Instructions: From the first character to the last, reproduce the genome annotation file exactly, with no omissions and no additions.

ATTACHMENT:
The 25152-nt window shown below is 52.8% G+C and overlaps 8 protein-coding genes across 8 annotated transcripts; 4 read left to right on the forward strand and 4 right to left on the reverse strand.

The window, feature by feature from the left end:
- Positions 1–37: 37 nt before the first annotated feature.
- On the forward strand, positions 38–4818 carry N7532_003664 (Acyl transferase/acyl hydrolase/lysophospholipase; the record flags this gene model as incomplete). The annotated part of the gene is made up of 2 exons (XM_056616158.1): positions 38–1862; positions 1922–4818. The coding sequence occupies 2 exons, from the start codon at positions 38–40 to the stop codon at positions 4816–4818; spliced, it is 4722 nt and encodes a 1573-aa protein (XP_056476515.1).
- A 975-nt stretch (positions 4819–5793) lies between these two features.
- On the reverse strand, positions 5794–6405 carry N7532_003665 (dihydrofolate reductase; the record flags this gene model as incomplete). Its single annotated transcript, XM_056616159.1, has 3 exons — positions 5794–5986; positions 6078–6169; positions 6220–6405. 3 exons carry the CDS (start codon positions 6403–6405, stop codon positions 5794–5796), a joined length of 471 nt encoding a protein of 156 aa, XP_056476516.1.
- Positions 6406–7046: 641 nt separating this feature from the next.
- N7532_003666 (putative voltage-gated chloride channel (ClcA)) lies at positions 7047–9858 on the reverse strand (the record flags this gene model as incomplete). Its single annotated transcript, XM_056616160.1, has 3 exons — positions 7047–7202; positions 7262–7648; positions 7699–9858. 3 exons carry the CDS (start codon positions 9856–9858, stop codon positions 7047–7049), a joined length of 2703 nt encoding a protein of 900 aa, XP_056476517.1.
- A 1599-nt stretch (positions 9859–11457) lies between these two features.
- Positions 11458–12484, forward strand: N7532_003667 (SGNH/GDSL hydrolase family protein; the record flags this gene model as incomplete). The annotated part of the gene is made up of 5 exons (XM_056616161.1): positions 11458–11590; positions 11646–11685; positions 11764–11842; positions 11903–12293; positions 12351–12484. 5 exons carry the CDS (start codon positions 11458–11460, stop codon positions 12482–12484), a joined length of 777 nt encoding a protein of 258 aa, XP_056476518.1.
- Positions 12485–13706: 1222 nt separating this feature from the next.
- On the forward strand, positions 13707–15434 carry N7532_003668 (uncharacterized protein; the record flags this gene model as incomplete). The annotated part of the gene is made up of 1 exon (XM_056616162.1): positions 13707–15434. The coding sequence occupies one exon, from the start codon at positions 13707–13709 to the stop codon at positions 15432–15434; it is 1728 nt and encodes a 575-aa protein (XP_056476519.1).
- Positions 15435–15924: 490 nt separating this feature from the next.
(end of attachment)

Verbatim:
The 25152-nt window shown below is 52.8% G+C and overlaps 8 protein-coding genes across 8 annotated transcripts; 4 read left to right on the forward strand and 4 right to left on the reverse strand.

The window, feature by feature from the left end:
- Positions 1–37: 37 nt before the first annotated feature.
- On the forward strand, positions 38–4818 carry N7532_003664 (Acyl transferase/acyl hydrolase/lysophospholipase; the record flags this gene model as incomplete). The annotated part of the gene is made up of 2 exons (XM_056616158.1): positions 38–1862; positions 1922–4818. The coding sequence occupies 2 exons, from the start codon at positions 38–40 to the stop codon at positions 4816–4818; spliced, it is 4722 nt and encodes a 1573-aa protein (XP_056476515.1).
- A 975-nt stretch (positions 4819–5793) lies between these two features.
- On the reverse strand, positions 5794–6405 carry N7532_003665 (dihydrofolate reductase; the record flags this gene model as incomplete). Its single annotated transcript, XM_056616159.1, has 3 exons — positions 5794–5986; positions 6078–6169; positions 6220–6405. 3 exons carry the CDS (start codon positions 6403–6405, stop codon positions 5794–5796), a joined length of 471 nt encoding a protein of 156 aa, XP_056476516.1.
- Positions 6406–7046: 641 nt separating this feature from the next.
- N7532_003666 (putative voltage-gated chloride channel (ClcA)) lies at positions 7047–9858 on the reverse strand (the record flags this gene model as incomplete). Its single annotated transcript, XM_056616160.1, has 3 exons — positions 7047–7202; positions 7262–7648; positions 7699–9858. 3 exons carry the CDS (start codon positions 9856–9858, stop codon positions 7047–7049), a joined length of 2703 nt encoding a protein of 900 aa, XP_056476517.1.
- A 1599-nt stretch (positions 9859–11457) lies between these two features.
- Positions 11458–12484, forward strand: N7532_003667 (SGNH/GDSL hydrolase family protein; the record flags this gene model as incomplete). The annotated part of the gene is made up of 5 exons (XM_056616161.1): positions 11458–11590; positions 11646–11685; positions 11764–11842; positions 11903–12293; positions 12351–12484. 5 exons carry the CDS (start codon positions 11458–11460, stop codon positions 12482–12484), a joined length of 777 nt encoding a protein of 258 aa, XP_056476518.1.
- Positions 12485–13706: 1222 nt separating this feature from the next.
- On the forward strand, positions 13707–15434 carry N7532_003668 (uncharacterized protein; the record flags this gene model as incomplete). The annotated part of the gene is made up of 1 exon (XM_056616162.1): positions 13707–15434. The coding sequence occupies one exon, from the start codon at positions 13707–13709 to the stop codon at positions 15432–15434; it is 1728 nt and encodes a 575-aa protein (XP_056476519.1).
- Positions 15435–15924: 490 nt separating this feature from the next.